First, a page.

Just past the park sign garden that Ray Girouard was decorating runs the north branch of the Accotink Creek in the City of Fairfax. It’s a little creek
that eventually runs into the main branch of Accotink Creek further downstream, but it’s the center of a controversy surrounding the Northfax West development plan, and extending the underground route for the creek which already flows under the city. “I don’t think we should be burying streams,” said Girouard, who is the president of the Cobbdale HOA and a resident of Fairfax for nearly 25 years. At the same time, he looked at the section of land where the project is planned, and noted that it’s a parcel of privately owned land that is unsightly in some places, and is bound to be developed, so at least the Northfax West plan is one of the better options, he acknowledged.
City councilman Jon Stehle has been following the proposal for seven years, and had the same reaction. “There is no perfect project,” Stehle said, “we want an economically vital area,” he said, and supports it to some extent.
THE LOCAL Audubon Naturalist Society does not like it, and feels the proposal being considered would destroy steam and forest in the North Fork of Accotink Creek. And so the process continues, similar to commercial development projects all over the area where development is pushing out the natural environment. It’s going up for discussion before the city council on June 15, and Stehle will be there listening to both sides of the issue.
Northfax West is a mixed-use planned development on nearly 12 acres in a spot behind car dealers on Route 29 and 123 in the north part of the city. The applicant is proposing 56 townhouses, 200-unit senior living facility with structured parking, culvert on-site stream, disturbance in floodplain and Resource Protection Area, and road construction.
The north fork of Accotink Creek bisects the area, running parallel to Orchard Street, that dead ends in the middle of the parcel.
The Audubon Naturalist Society supports part of the plan, and would like to see acres of impervious parking lot into a more vibrant, ecologically focused activity center with walkable streets, denser development, better use of scarce land, rain gardens, bioswales, and green roofs, they said. That would start by postponing the rezoning while they bring in an expert ecologist.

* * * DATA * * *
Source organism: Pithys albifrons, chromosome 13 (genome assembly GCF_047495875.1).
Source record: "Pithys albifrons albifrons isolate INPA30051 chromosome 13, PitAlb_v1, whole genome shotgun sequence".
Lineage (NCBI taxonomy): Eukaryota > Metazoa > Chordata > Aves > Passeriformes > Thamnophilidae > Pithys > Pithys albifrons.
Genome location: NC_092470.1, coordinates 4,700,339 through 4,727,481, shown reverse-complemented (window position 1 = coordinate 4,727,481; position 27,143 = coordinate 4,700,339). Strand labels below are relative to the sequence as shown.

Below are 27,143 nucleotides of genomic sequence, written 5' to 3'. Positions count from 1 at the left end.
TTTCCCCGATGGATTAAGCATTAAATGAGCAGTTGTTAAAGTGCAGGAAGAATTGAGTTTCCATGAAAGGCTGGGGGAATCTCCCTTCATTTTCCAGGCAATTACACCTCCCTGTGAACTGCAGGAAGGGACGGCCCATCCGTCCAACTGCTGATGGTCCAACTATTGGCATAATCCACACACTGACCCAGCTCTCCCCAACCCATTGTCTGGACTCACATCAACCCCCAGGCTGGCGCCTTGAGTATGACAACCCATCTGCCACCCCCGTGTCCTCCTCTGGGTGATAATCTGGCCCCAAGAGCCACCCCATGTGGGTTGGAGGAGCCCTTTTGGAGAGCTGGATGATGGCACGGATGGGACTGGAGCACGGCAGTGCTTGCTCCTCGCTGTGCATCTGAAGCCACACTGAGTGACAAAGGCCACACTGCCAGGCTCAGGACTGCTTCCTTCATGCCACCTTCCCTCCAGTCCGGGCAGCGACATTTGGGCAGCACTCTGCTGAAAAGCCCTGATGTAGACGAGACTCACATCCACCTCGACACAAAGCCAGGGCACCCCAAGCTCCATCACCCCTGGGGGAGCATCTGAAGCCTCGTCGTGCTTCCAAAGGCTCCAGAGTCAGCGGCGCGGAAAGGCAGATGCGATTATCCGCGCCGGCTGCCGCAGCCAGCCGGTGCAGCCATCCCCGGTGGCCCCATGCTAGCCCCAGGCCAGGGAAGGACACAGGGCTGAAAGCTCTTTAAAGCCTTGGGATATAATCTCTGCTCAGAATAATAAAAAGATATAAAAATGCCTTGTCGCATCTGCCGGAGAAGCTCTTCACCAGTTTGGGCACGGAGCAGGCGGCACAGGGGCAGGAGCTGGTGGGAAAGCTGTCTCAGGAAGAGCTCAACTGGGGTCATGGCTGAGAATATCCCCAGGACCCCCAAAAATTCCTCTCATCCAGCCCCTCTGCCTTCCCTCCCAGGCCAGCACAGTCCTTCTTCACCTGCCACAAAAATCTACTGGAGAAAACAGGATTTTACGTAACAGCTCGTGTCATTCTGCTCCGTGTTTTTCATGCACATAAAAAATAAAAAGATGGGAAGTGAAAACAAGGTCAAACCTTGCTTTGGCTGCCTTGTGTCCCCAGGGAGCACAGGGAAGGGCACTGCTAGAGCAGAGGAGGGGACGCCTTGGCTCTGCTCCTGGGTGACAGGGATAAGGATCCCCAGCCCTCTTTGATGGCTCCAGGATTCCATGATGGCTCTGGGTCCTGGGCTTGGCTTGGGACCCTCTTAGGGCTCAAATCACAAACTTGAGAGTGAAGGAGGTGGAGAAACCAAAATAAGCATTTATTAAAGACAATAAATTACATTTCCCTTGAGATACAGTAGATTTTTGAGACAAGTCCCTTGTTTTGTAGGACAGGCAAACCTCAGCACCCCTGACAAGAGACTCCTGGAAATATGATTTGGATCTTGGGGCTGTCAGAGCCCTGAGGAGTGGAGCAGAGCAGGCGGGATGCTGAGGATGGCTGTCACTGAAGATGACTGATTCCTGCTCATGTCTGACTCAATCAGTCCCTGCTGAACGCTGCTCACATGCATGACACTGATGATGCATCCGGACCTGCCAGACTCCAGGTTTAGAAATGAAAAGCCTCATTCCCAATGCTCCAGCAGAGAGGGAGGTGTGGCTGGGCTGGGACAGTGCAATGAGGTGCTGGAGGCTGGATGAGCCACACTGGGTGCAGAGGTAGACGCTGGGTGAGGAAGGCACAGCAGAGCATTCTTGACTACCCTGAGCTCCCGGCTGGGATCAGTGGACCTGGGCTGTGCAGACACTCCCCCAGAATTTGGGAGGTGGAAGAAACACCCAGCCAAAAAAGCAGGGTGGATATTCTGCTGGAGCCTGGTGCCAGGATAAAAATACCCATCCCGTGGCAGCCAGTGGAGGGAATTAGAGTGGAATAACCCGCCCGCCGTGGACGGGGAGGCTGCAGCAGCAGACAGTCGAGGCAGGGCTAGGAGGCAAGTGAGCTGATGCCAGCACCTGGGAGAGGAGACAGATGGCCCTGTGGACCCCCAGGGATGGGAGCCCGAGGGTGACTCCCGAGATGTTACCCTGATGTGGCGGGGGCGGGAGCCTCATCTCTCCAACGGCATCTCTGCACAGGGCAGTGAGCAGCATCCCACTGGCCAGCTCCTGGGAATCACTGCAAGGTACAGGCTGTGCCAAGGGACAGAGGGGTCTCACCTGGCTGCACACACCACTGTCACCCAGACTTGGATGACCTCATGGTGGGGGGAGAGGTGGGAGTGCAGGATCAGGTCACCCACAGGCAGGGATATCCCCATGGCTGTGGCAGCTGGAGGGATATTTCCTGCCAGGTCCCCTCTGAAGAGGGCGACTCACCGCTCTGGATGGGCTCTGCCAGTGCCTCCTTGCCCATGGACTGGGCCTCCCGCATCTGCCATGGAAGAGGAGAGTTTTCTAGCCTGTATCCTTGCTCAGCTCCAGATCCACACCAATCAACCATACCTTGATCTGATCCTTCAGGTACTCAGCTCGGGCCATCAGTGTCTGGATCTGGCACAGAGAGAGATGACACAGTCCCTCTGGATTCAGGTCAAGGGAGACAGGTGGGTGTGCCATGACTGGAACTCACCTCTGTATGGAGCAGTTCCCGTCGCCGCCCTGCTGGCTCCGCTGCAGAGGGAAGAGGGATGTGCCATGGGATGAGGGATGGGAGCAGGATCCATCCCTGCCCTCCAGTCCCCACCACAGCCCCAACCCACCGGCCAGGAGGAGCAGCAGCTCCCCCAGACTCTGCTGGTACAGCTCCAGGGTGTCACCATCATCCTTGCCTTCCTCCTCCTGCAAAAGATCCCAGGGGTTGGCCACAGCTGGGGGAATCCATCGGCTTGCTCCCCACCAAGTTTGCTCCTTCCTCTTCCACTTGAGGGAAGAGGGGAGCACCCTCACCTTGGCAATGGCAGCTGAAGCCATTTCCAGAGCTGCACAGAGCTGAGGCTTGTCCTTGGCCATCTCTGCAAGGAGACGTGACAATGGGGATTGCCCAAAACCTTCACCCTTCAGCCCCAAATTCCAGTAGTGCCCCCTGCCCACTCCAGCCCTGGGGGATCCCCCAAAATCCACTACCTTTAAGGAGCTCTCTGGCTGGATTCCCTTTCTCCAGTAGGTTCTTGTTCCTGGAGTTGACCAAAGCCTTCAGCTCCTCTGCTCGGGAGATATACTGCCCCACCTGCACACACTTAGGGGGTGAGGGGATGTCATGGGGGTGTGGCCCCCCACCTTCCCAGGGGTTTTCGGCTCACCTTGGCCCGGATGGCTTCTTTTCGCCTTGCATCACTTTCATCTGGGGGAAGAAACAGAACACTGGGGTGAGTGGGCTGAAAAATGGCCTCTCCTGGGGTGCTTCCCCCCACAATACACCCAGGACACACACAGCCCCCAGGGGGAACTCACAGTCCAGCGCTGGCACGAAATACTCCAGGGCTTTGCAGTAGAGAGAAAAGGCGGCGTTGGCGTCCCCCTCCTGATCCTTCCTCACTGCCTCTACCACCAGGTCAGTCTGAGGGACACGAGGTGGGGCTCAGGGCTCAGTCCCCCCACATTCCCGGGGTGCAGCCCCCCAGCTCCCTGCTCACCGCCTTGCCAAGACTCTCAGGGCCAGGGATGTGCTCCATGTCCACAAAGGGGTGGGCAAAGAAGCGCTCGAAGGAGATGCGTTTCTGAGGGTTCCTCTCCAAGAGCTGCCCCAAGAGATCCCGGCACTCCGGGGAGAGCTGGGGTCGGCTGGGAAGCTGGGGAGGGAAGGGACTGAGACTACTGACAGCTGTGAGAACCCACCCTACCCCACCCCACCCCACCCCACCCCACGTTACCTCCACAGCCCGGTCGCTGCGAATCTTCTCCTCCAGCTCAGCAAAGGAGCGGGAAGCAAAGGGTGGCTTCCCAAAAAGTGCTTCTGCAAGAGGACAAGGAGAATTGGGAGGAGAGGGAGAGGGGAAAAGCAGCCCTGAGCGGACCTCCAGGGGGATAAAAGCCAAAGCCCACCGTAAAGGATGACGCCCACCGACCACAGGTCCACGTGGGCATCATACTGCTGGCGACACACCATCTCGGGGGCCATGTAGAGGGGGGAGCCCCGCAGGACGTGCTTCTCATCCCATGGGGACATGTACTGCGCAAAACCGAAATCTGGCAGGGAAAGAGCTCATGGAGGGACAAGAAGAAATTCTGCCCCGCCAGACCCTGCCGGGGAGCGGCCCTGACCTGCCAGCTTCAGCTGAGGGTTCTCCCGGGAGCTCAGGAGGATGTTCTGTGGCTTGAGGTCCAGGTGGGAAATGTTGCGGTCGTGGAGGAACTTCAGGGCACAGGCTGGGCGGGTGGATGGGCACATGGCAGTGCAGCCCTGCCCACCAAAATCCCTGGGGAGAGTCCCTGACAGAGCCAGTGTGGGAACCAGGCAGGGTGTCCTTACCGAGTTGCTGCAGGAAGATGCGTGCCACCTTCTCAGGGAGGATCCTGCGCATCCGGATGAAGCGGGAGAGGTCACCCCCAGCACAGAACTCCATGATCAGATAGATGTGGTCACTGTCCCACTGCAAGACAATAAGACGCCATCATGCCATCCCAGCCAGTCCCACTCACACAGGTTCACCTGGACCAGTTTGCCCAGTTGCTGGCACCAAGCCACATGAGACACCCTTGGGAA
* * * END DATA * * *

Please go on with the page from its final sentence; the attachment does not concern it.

According to Stehle, the developer of the project has been going through the permitting process for many years regarding the environmental impact to this area and submitted a joint permit application to the Virginia Department of Environmental Quality in June of 2018. After a public comment period in January 2019, the Virginia Water Protection Permit was issued to the Developer by Virginia DEQ in March of 2019.
IN JANUARY of 2020, the City Council held a work session on the three specific projects talking about the interconnected nature of all three of these efforts.
From the Audubon Naturalist Society standpoint, it’s clear that nature needs to be protected for people and wildlife during redevelopment. “There’s no way to make up for losing the living headwaters of the Accotink watershed,” said ANS Northern Virginia Conservation Advocate Renee Grebe, in her latest blog post about the proposed plan. “City residents are at risk of losing another natural place of solace, while owls, fish, and salamanders will lose their homes. We have seen with the COVID-19 pandemic that access to nature is a priceless commodity during all times, and especially during the worst of times.”
Even though the plan is acceptable, and could be worse, Stehle is hoping some sort of outdoor classroom or learning facility could be included. Streams are a good site for that. “It’s Chesapeake Bay Awareness Week,” he said.
The matter will be discussed in a virtual meeting on June 15 and then more formally by the City Council on June 23.